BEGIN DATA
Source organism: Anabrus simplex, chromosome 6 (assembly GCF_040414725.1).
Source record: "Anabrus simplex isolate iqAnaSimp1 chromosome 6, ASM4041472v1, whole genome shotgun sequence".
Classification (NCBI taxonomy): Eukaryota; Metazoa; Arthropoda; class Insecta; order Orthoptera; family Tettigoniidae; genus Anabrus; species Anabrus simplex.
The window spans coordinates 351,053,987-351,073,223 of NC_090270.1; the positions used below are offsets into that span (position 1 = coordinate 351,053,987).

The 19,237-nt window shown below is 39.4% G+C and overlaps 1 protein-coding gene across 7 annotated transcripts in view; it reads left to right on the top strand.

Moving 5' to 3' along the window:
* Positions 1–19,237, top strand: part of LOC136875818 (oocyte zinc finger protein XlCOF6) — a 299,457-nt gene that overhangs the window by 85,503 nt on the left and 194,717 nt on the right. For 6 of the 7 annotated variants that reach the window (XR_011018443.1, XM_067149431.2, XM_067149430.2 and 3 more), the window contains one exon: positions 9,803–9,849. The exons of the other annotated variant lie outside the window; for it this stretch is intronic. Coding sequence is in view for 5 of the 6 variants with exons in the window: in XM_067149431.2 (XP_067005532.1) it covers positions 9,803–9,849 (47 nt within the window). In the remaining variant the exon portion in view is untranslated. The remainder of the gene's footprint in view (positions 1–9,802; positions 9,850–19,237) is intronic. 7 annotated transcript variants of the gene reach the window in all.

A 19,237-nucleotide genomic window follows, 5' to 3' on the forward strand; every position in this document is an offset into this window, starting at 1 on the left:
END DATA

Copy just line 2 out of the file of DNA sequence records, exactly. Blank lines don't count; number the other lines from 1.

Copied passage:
Source record: "Anabrus simplex isolate iqAnaSimp1 chromosome 6, ASM4041472v1, whole genome shotgun sequence".